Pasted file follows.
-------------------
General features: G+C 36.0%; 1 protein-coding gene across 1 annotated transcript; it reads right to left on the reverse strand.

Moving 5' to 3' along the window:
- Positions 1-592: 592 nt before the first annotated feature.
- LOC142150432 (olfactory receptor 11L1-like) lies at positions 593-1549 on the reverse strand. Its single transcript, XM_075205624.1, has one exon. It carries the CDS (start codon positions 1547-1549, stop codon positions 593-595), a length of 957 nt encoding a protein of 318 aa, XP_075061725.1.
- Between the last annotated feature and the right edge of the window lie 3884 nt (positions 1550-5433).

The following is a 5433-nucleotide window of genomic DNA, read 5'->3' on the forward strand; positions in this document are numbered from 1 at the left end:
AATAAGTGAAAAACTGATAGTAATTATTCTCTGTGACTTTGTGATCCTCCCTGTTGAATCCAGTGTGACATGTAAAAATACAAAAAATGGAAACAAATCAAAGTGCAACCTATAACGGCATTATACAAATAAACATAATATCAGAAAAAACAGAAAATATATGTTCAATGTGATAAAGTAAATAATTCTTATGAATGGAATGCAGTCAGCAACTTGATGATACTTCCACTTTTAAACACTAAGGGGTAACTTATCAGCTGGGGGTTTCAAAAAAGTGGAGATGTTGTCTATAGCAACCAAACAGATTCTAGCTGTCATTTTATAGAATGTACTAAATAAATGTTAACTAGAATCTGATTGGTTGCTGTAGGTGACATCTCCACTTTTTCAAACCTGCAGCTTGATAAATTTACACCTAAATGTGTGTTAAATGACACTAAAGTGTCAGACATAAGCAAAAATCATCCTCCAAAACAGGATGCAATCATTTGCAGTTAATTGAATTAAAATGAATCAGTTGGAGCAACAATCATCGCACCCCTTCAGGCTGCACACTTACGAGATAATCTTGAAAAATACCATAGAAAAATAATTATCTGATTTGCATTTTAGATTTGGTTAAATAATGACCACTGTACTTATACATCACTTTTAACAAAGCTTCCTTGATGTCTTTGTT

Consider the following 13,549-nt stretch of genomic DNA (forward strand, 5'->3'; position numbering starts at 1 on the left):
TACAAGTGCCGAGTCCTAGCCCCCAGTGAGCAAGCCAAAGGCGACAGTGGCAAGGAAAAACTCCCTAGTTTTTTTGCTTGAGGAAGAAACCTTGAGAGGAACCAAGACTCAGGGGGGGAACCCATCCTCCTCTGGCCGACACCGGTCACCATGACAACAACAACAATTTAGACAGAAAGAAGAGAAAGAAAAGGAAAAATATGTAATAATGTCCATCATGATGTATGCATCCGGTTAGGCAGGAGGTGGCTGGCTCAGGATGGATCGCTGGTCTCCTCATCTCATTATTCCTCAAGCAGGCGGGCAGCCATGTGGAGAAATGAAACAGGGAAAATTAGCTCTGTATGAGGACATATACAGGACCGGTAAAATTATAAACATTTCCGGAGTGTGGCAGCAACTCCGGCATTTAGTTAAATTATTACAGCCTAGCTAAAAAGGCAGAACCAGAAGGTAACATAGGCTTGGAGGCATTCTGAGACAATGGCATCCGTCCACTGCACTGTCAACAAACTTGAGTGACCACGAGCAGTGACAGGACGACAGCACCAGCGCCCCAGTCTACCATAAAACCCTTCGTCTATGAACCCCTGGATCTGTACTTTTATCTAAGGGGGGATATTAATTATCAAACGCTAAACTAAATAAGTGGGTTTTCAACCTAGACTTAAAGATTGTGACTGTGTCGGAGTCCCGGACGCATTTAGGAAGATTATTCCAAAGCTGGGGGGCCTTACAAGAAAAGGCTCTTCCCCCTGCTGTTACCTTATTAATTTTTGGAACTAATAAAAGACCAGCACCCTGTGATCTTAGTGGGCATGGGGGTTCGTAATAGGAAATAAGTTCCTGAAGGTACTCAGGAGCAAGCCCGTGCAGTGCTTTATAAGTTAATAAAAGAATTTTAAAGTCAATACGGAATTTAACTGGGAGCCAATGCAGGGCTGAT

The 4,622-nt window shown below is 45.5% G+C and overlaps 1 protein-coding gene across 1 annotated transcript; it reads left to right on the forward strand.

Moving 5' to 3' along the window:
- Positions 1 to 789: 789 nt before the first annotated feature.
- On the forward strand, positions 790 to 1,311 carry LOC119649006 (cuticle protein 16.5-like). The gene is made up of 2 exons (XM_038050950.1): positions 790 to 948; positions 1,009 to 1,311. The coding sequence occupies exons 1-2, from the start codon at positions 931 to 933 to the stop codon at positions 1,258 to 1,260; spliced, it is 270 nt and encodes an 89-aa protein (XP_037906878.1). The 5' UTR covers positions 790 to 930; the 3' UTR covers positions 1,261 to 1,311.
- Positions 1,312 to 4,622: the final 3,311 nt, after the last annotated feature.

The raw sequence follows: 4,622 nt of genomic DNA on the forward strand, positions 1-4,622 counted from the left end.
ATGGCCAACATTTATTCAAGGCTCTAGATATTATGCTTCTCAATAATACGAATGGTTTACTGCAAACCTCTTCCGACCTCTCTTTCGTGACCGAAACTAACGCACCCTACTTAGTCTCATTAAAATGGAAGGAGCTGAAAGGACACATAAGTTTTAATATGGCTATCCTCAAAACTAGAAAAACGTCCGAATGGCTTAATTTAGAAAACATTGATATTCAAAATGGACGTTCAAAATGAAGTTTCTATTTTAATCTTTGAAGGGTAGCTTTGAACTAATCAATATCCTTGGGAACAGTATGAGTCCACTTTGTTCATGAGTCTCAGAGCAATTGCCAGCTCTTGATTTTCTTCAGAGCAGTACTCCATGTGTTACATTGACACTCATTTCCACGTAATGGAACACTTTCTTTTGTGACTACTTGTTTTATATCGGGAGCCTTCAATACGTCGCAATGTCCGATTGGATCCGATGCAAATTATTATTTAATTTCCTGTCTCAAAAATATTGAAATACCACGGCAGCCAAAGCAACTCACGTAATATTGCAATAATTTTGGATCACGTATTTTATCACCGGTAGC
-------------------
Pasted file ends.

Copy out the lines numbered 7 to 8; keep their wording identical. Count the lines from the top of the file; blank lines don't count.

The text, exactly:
AATAAGTGAAAAACTGATAGTAATTATTCTCTGTGACTTTGTGATCCTCCCTGTTGAATCCAGTGTGACATGTAAAAATACAAAAAATGGAAACAAATCAAAGTGCAACCTATAACGGCATTATACAAATAAACATAATATCAGAAAAAACAGAAAATATATGTTCAATGTGATAAAGTAAATAATTCTTATGAATGGAATGCAGTCAGCAACTTGATGATACTTCCACTTTTAAACACTAAGGGGTAACTTATCAGCTGGGGGTTTCAAAAAAGTGGAGATGTTGTCTATAGCAACCAAACAGATTCTAGCTGTCATTTTATAGAATGTACTAAATAAATGTTAACTAGAATCTGATTGGTTGCTGTAGGTGACATCTCCACTTTTTCAAACCTGCAGCTTGATAAATTTACACCTAAATGTGTGTTAAATGACACTAAAGTGTCAGACATAAGCAAAAATCATCCTCCAAAACAGGATGCAATCATTTGCAGTTAATTGAATTAAAATGAATCAGTTGGAGCAACAATCATCGCACCCCTTCAGGCTGCACACTTACGAGATAATCTTGAAAAATACCATAGAAAAATAATTATCTGATTTGCATTTTAGATTTGGTTAAATAATGACCACTGTACTTATACATCACTTTTAACAAAGCTTCCTTGATGTCTTTGTT

Consider the following 13,549-nt stretch of genomic DNA (forward strand, 5'->3'; position numbering starts at 1 on the left):